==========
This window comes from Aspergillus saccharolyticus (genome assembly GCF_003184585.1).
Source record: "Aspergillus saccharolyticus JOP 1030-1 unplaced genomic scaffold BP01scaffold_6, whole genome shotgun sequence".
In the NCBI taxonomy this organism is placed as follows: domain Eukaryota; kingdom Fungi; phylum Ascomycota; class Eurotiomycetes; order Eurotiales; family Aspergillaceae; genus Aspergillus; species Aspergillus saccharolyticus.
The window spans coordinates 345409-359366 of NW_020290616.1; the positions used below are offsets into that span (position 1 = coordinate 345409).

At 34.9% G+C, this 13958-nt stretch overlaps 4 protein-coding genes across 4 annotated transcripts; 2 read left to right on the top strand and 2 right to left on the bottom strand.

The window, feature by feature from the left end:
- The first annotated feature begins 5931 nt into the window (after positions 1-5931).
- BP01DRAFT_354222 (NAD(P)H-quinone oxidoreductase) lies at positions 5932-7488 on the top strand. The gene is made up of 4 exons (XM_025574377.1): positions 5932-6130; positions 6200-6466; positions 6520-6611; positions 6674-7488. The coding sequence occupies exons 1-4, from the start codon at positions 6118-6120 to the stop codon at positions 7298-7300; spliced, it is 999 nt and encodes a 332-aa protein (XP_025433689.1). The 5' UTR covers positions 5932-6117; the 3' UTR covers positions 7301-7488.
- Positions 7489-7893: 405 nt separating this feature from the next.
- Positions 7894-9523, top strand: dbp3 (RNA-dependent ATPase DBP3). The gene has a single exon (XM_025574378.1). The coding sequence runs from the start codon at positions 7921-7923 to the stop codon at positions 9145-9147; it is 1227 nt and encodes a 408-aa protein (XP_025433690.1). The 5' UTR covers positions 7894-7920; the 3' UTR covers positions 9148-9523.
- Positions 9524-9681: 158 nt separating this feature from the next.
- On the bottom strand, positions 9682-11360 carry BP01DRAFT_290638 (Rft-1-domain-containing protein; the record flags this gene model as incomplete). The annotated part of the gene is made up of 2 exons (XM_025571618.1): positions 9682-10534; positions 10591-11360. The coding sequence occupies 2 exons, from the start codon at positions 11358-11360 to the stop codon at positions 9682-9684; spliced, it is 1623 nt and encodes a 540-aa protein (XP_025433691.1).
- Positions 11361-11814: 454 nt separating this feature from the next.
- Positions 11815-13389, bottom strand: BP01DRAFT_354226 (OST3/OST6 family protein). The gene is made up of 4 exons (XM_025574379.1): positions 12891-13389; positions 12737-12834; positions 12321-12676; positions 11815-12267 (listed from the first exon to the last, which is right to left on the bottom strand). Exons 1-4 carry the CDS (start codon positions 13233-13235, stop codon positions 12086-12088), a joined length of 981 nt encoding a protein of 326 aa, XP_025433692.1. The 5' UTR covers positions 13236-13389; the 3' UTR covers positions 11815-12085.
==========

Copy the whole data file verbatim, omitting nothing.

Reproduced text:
This window comes from Aspergillus saccharolyticus (genome assembly GCF_003184585.1).
Source record: "Aspergillus saccharolyticus JOP 1030-1 unplaced genomic scaffold BP01scaffold_6, whole genome shotgun sequence".
In the NCBI taxonomy this organism is placed as follows: domain Eukaryota; kingdom Fungi; phylum Ascomycota; class Eurotiomycetes; order Eurotiales; family Aspergillaceae; genus Aspergillus; species Aspergillus saccharolyticus.
The window spans coordinates 345409-359366 of NW_020290616.1; the positions used below are offsets into that span (position 1 = coordinate 345409).

At 34.9% G+C, this 13958-nt stretch overlaps 4 protein-coding genes across 4 annotated transcripts; 2 read left to right on the top strand and 2 right to left on the bottom strand.

The window, feature by feature from the left end:
- The first annotated feature begins 5931 nt into the window (after positions 1-5931).
- BP01DRAFT_354222 (NAD(P)H-quinone oxidoreductase) lies at positions 5932-7488 on the top strand. The gene is made up of 4 exons (XM_025574377.1): positions 5932-6130; positions 6200-6466; positions 6520-6611; positions 6674-7488. The coding sequence occupies exons 1-4, from the start codon at positions 6118-6120 to the stop codon at positions 7298-7300; spliced, it is 999 nt and encodes a 332-aa protein (XP_025433689.1). The 5' UTR covers positions 5932-6117; the 3' UTR covers positions 7301-7488.
- Positions 7489-7893: 405 nt separating this feature from the next.
- Positions 7894-9523, top strand: dbp3 (RNA-dependent ATPase DBP3). The gene has a single exon (XM_025574378.1). The coding sequence runs from the start codon at positions 7921-7923 to the stop codon at positions 9145-9147; it is 1227 nt and encodes a 408-aa protein (XP_025433690.1). The 5' UTR covers positions 7894-7920; the 3' UTR covers positions 9148-9523.
- Positions 9524-9681: 158 nt separating this feature from the next.
- On the bottom strand, positions 9682-11360 carry BP01DRAFT_290638 (Rft-1-domain-containing protein; the record flags this gene model as incomplete). The annotated part of the gene is made up of 2 exons (XM_025571618.1): positions 9682-10534; positions 10591-11360. The coding sequence occupies 2 exons, from the start codon at positions 11358-11360 to the stop codon at positions 9682-9684; spliced, it is 1623 nt and encodes a 540-aa protein (XP_025433691.1).
- Positions 11361-11814: 454 nt separating this feature from the next.
- Positions 11815-13389, bottom strand: BP01DRAFT_354226 (OST3/OST6 family protein). The gene is made up of 4 exons (XM_025574379.1): positions 12891-13389; positions 12737-12834; positions 12321-12676; positions 11815-12267 (listed from the first exon to the last, which is right to left on the bottom strand). Exons 1-4 carry the CDS (start codon positions 13233-13235, stop codon positions 12086-12088), a joined length of 981 nt encoding a protein of 326 aa, XP_025433692.1. The 5' UTR covers positions 13236-13389; the 3' UTR covers positions 11815-12085.